Is Georgia a No Fault State for Auto Insurance?

Is Georgia a No Fault State for Auto Insurance?

Georgia doesn’t follow a no-fault system for auto insurance claims.

This implies that in order for your auto insurance provider to cover expenses like repairing your damaged vehicle, medical bills, or other losses.

You must establish who was responsible for the accident.

An image illustration of whether Georgia is a No Fault State for Auto Insurance
Is Georgia a No Fault State for Auto Insurance
Source: (freepik)

What does no-fault insurance mean?

No-fault auto insurance mandates that individuals involved in accidents should submit their claims to their own insurance provider, rather than the party responsible for the accident.

With no-fault claims, you can seek compensation for medical expenses, property damage, and lost income to alleviate the financial burdens resulting from an accident.

However, it’s important to note that Georgia doesn’t adhere to the no-fault auto insurance system.

In Georgia, there is an alternative procedure for filing and pursuing claims for damages if you’re injured in a car accident.

An image illustration of Georgia a No Fault State for Auto Insurance
Georgia a No Fault State for Auto Insurance
Source: (freepik)

How does Georgia’s car insurance system contrast with no-fault insurance?

Georgia follows a fault-based insurance system, meaning that in the event of a collision between two drivers, the responsible party is obligated to cover the other driver’s damages.

The victim does not need to make a claim with their own insurance.

In Georgia, all drivers are legally mandated to maintain car insurance with minimum coverage, which includes:

  • $25,000 bodily injury coverage per driver
  • $50,000 bodily injury coverage per accident
  • $25,000 property damage liability per incident

When the at-fault driver is involved in a car accident, it is their insurance company’s responsibility to compensate the victim for the damages incurred.

The insurance provider will utilize the at-fault driver’s policy limits to settle your claim once you have established your right to compensation.

To collect these damages, you must initiate a personal injury claim with the at-fault driver’s insurance company.

This claim should outline the bodily injuries you’ve sustained, the adverse impact on your life, and the financial losses you’ve suffered as a result.

Your Duluth car accident attorney can assist in determining the extent of your damages.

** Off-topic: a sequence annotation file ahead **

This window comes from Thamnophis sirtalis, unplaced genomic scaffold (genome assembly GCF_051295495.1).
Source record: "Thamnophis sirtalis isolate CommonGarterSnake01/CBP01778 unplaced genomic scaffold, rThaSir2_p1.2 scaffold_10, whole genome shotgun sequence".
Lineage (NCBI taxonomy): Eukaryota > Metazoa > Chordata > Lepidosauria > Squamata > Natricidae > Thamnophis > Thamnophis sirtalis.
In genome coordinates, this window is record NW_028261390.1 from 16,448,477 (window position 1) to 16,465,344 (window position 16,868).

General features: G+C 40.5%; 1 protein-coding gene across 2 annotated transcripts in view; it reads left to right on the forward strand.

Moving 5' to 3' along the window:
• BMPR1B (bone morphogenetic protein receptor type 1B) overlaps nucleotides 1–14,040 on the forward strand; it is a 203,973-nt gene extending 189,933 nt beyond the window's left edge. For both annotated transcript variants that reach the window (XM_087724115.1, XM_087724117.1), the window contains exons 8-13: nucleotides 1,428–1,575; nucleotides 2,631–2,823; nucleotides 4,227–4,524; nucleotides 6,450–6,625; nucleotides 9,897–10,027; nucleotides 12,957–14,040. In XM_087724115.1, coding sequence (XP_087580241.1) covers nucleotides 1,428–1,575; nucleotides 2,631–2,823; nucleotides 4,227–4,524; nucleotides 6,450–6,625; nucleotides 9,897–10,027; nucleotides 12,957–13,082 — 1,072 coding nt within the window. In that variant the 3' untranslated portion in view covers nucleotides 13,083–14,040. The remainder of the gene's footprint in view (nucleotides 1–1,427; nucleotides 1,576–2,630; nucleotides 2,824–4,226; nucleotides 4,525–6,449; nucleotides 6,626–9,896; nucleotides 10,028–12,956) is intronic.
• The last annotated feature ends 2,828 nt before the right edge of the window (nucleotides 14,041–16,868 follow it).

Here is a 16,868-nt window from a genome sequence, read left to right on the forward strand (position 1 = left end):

This process differs from that in a no-fault state, where you would file a claim with your own car insurance company, which is required to offer personal injury protection (PIP), to secure the compensation owed.

Legal action can typically be pursued only if the financial damages exceed your PIP coverage.

What types of damages can you seek in a Georgia car accident legal case?

In a no-fault state, individuals injured in accidents may face limitations in the damages they can recover.

Since they initially seek compensation from their own insurance provider, many victims may downplay their injuries or request less money to aid their recovery.

However, in Georgia, you have the opportunity to claim a broader spectrum of damages, which encompass:

  • Medical expenses
  • Lost income
  • Prescription costs
  • Rehabilitation expenses
  • Pain and suffering
  • Loss of enjoyment of life
  • Disfigurement
  • Scarring
  • Anxiety or post-traumatic stress disorder (PTSD)
  • Property damage

What do you need to do to get Compensation?

You’ll need to amass evidence, file a lawsuit, and navigate discussions with the insurance company’s adjusters, who may attempt to dissuade you.

Collaborating with your attorney, here are the essential steps to take:

  1. Collect evidence against the party at fault.
  2. Capture photographs at the accident scene depicting property damage and injuries.
  3. Obtain a copy of the police report from the responding officers.
  4. Seek medical attention promptly after the accident, even if you don’t immediately feel injured.
  5. Adhere to your doctor’s advice and follow their recommendations.
  6. Maintain a record of receipts, bills, and evidence for future reimbursement.
  7. File a claim with the other party’s insurance company.
  8. Avoid communicating with the other party’s insurance company without your attorney’s presence.
  9. Refuse to accept blame-shifting or extremely low settlement offers.
  10. Concentrate on your recovery while your attorney prepares your case against the negligent driver.

Since Georgia does not operate under a no-fault car insurance system, you must initiate a lawsuit to obtain compensation for your accident.

Pursuing damages is the only way to prevent bearing the financial burdens of someone else’s negligent actions.


Georgia is not a no-fault state for auto insurance.

Unlike no-fault states where individuals typically file claims with their own insurance providers regardless of fault.

The at-fault party is responsible for the damages incurred by the victim in a car accident.

This means that drivers in Georgia may have a broader scope for claiming damages.

This include medical expenses, lost wages, property damage, and various other losses, which is a departure from the no-fault insurance system found in some other states.

It’s essential for individuals involved in car accidents in Georgia to understand these distinctions.

Also take the necessary steps to seek compensation for their losses through the at-fault driver’s insurance or legal action when needed.

ALSO READ : Is California a No Fault Auto Insurance State?

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